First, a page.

“The exact scope of a wide-ranging state probe of public universities remains murky, but it has opened a window into the connections between politics and state institutions of higher education.And that connection is particularly evident with the universities’ all-powerful boards of trustees, which approve borrowing, negotiate contracts, award promotions, set tuition rates, and even pick a school’s president… One former trustee whose business intersected with board action was Melvin R. “Randy” Primas Jr., an ex-mayor of Camden appointed to the Rowan board in 1993 by former Gov. Jim Florio, a Democrat… In 2001, Commerce Capital was part of a three-member team led by Morgan Stanley Dean Witter that was collectively paid $407,862 to underwrite $70 million in bonds for Rowan, records supplied by the New Jersey Educational Facilities Authority (EFA) show.
Commerce Capital also was paid $114,287 in 2002 on a no-bid basis to underwrite about $15 million in additional bonds for various capital projects.The board approved the financing in April 2002 with Primas present, according to board meeting minutes. The underwriting contracts, however, were arranged separately by the EFA and awarded later. Primas stepped down from his job with Commerce Capital Markets in September 2002 when he was named chief operating officer for Camden but said at the time that he was retaining stock in the company.In all, Commerce Capital Markets has been paid at least $792,938 between 2001 and present for various bond work for Rowan through the EFA, state records show.Primas said he had no knowledge that his own company would be chosen for the bond work. He said other managers handled the university business. “I don’t particularly see a conflict,” Primas said, given that the EFA picked Commerce for the work.Between 1998 and 2002, at a time when he served on the board, Primas also was a managing director at Commerce Capital Markets Inc.“ Source
Its amusing in a cynical ironic sort of way to see what the NJ Boys and Girls Club still says about Randy Primas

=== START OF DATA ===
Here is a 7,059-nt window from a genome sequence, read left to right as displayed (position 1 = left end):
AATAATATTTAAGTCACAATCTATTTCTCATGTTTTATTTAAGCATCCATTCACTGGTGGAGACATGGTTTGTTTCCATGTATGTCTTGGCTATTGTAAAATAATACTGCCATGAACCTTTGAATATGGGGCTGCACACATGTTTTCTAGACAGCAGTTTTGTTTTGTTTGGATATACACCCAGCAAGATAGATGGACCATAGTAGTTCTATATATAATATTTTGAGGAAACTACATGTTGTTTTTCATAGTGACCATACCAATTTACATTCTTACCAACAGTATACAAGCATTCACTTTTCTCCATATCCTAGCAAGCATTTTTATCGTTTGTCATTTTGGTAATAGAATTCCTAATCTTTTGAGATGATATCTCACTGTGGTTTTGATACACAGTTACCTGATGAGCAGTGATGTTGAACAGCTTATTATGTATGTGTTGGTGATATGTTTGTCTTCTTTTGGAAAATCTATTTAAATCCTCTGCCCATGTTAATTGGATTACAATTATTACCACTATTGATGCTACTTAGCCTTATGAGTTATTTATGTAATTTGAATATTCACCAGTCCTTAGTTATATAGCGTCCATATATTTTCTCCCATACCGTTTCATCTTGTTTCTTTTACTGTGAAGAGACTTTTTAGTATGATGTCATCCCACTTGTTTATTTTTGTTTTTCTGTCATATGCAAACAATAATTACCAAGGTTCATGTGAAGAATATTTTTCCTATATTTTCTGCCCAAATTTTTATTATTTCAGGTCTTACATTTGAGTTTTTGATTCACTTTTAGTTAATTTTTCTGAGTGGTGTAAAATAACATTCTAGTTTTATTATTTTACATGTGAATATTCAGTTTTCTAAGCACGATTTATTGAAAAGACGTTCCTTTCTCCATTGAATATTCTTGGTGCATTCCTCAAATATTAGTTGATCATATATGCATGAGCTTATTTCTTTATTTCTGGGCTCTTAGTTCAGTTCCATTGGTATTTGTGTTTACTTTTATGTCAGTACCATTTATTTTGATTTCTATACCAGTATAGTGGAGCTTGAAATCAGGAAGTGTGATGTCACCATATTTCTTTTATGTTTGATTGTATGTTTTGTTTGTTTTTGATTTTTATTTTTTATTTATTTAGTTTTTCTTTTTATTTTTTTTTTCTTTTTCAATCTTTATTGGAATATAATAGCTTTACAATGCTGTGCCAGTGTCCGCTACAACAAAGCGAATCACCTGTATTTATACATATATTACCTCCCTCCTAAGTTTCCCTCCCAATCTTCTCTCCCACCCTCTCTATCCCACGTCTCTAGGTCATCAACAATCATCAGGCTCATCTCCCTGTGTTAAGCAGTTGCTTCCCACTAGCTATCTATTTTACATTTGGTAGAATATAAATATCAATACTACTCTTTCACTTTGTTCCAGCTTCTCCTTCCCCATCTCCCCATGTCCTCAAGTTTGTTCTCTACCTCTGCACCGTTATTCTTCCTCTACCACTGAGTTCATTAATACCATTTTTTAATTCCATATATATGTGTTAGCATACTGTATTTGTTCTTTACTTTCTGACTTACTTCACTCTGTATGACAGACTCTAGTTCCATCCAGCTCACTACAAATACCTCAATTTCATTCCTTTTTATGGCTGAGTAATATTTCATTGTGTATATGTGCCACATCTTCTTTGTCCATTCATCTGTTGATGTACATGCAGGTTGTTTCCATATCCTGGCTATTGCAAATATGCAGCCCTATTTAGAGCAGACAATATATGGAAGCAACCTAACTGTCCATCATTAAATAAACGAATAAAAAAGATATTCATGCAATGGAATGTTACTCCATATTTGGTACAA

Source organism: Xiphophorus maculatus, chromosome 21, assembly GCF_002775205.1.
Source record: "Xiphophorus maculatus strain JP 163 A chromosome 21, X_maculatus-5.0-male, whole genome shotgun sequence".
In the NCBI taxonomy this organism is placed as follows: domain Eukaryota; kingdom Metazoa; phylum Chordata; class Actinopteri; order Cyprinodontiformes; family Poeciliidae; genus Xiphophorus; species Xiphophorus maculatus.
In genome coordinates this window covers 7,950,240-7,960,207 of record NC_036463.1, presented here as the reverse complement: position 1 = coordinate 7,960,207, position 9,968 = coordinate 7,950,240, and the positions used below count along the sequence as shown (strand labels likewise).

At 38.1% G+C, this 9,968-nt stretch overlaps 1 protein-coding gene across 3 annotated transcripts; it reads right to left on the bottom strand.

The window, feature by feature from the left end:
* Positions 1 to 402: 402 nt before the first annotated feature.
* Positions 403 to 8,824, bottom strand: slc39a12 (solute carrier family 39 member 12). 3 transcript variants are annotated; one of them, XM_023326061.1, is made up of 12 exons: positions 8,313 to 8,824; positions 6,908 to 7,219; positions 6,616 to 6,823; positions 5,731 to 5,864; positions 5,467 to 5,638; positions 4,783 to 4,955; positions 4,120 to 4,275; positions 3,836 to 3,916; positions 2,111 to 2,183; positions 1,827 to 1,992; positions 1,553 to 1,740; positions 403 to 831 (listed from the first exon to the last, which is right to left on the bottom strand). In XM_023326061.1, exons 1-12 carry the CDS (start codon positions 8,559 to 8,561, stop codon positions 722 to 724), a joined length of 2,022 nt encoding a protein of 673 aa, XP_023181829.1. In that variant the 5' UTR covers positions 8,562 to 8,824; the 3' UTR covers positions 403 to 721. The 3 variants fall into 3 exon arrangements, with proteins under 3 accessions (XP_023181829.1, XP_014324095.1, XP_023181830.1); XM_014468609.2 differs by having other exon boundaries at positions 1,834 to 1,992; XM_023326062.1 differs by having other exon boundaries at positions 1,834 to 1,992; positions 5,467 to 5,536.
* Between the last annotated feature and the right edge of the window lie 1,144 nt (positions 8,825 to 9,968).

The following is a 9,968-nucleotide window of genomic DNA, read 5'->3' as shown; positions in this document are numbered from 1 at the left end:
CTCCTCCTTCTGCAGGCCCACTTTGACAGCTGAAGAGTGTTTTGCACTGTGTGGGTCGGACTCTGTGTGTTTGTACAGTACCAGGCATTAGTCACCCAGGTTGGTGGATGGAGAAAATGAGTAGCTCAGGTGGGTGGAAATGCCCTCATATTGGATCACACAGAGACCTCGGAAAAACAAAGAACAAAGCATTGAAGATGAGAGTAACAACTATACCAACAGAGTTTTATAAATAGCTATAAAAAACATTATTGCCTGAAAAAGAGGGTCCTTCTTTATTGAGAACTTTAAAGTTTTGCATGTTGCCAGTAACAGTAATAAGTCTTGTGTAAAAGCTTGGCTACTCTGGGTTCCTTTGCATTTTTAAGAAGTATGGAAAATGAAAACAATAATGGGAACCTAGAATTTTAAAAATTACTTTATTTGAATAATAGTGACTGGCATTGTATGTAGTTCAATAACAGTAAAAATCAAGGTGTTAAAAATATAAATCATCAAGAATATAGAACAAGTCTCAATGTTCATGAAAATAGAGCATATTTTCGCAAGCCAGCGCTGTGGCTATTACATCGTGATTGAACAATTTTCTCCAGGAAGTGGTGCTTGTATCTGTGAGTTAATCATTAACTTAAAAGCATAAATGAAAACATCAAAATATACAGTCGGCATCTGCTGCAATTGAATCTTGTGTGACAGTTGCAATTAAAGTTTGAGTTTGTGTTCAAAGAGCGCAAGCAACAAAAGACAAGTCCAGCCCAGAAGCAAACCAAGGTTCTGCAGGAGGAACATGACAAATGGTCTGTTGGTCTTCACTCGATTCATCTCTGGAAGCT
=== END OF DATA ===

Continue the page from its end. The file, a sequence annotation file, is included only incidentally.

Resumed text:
State Senator Wayne Bryant Democrat Camden
For the more than 20 years as a New Jersey legislator, state Sen. Wayne Bryant was credited with steering millions of dollars to South Jersey, reinvigorating the City of Camden. On March 29, Bryant, the former chairman of the powerful Senate Budget and Appropriations Committee, was indicted on 13 corruption-related counts. He has pleaded not guilty.
Chairman of the Senate Budget and Appropriations Committee. On or about September 25, 2006, defendant BRYANT resigned from the Senate Budget and Appropriations Committee, but maintained his position as a State Senator and continued to hold positions on other committees.
3. As a State Senator, defendant WAYNE R. BRYANT’s official duties included, but were not limited to, (a) proposing, drafting and voting on legislation, including budget appropriations and other initiatives related to state spending;
Camden Ordered To Surrender Bryant Records
CAMDEN, N.J. (CBS News) ― State investigators reportedly want to review city records of a $1.2 billion Camden redevelopment plan and special aid given the city as part of an investigation into the work of a state senator recently slammed in a federal report that said he had a no-show job. The subpoena asks the documents be delivered to a state grand jury in Trenton on Oct. 11.
It follows a Courier-Post report on Saturday that said Bryant, as chairman of a joint legislative budget committee, cast the deciding vote in 2005 to send an extra, unexplained $1 million in special aid to Camden. The newspaper reported that some of that money was later used at the redevelopment agency’s request to pay several law firms, including Bryant’s, for work related to a redevelopment plan.
Wayne Bryant found guilty of bribery
TRENTON – Former State Sen. Wayne R. Bryant, once one of the most powerful politicians in New Jersey, was convicted yesterday on 12 counts of selling his influence for personal gain…